Ernest F. "Fritz" Hollings, the silver-haired Democrat who helped shepherd South Carolina through desegregation as governor and went on to serve six terms in the US Senate, has died, the AP reports. He was 97. A spokesman said Hollings died at his home on the Isle of Palms early Saturday. Hollings, whose long and colorful political career included an unsuccessful bid for the Democratic presidential nomination, retired from the Senate in 2005, one of the last of the larger-than-life Democrats who dominated politics in the South. He had served 38 years and two months, making him the eighth longest-serving senator in US history. Nevertheless, Hollings remained the junior senator from South Carolina for most of his term.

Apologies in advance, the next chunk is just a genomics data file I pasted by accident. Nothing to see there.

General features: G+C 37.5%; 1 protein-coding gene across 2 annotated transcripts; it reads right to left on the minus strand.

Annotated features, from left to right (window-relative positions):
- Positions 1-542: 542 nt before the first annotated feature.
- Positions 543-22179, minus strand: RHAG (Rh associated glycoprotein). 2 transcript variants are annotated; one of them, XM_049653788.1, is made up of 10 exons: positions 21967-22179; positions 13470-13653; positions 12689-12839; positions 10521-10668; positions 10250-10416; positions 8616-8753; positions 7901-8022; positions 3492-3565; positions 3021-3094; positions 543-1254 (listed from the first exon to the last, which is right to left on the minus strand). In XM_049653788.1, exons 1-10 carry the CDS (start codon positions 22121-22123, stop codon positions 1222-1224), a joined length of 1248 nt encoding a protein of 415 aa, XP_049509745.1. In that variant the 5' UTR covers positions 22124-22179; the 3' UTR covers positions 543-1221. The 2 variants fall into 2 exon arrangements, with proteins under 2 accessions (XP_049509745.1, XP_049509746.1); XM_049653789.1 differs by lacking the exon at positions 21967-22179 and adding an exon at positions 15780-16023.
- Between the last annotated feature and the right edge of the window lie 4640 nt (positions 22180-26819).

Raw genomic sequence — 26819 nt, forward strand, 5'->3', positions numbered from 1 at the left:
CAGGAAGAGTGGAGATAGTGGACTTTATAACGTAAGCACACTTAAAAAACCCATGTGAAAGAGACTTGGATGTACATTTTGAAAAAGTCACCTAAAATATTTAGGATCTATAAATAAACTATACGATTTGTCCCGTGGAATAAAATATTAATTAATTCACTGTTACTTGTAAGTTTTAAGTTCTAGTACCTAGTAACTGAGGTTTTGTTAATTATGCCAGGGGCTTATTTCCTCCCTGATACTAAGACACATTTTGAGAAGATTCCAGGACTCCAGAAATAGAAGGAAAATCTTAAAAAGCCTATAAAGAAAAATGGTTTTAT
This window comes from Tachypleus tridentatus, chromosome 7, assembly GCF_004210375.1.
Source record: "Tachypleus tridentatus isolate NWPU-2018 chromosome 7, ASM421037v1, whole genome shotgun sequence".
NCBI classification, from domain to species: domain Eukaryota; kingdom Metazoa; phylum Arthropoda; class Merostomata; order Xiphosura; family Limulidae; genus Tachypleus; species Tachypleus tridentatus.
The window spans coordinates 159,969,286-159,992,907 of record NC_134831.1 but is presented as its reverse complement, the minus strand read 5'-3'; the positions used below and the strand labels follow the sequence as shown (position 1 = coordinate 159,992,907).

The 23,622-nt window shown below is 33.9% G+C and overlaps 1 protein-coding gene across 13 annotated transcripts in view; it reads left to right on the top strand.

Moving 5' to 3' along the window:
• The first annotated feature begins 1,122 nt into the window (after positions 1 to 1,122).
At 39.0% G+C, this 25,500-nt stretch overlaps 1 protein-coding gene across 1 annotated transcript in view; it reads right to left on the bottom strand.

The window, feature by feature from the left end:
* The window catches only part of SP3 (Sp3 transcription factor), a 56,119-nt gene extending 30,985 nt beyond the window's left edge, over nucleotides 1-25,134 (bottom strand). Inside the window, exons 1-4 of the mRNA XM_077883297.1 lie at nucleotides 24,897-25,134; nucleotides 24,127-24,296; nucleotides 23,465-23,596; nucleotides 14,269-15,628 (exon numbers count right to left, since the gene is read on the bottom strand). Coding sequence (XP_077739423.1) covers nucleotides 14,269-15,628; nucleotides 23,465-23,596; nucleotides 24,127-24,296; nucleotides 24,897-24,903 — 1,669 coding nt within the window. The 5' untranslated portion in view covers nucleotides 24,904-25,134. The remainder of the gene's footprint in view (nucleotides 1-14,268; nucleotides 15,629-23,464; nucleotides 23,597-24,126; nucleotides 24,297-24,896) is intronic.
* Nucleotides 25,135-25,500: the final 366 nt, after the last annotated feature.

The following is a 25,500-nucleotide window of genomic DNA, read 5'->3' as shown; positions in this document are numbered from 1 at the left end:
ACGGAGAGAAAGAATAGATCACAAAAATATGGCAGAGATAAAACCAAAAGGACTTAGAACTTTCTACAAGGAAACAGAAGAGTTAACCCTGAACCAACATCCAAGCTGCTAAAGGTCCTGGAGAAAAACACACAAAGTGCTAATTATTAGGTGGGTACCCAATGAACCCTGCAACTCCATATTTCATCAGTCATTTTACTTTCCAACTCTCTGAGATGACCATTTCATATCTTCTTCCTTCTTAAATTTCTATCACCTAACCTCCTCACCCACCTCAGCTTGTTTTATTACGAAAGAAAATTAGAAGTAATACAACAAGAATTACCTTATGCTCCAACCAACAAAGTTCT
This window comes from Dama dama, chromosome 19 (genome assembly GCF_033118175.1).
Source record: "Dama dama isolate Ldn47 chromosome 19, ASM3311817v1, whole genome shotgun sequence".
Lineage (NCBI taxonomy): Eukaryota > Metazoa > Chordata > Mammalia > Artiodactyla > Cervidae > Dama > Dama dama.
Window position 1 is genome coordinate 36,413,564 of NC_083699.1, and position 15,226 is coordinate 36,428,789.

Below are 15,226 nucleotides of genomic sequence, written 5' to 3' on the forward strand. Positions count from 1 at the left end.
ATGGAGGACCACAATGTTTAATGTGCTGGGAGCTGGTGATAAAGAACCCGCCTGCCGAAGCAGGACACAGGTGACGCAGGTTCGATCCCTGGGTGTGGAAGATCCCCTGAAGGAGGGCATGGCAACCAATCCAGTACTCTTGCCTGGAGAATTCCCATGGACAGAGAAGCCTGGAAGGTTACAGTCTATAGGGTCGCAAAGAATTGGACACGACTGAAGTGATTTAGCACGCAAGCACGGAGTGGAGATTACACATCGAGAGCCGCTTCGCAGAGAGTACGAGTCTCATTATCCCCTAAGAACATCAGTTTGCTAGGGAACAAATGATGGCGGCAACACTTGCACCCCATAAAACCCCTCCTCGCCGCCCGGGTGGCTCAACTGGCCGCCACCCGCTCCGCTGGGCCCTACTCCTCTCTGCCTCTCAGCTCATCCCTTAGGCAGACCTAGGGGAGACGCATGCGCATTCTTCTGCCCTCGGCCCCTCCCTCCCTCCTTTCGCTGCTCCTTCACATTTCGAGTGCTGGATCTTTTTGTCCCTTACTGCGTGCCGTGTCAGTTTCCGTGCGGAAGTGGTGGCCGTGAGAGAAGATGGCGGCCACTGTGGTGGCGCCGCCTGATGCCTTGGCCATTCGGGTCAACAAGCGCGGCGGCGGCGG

In his final Senate speech, made in 2004, Hollings lamented that lawmakers came to spend much of their time raising money for the next election, calling money "the main culprit, the cancer on the body politic." Hollings was a sharp-tongued orator whose rhetorical flourishes in the deep accent of his home state enlivened many a Washington debate, but his influence in Washington never reached the levels he hoped. He sometimes blamed that failure on his background, rising to power as he did in the South in the 1950s as the region bubbled with anger over segregation. Hollings campaigned against desegregation when running for governor in 1958 and later pleaded with the legislature to peacefully accept integration of public schools and the admission of the first black student to Clemson University. Shortly afterward, Clemson was peacefully integrated.
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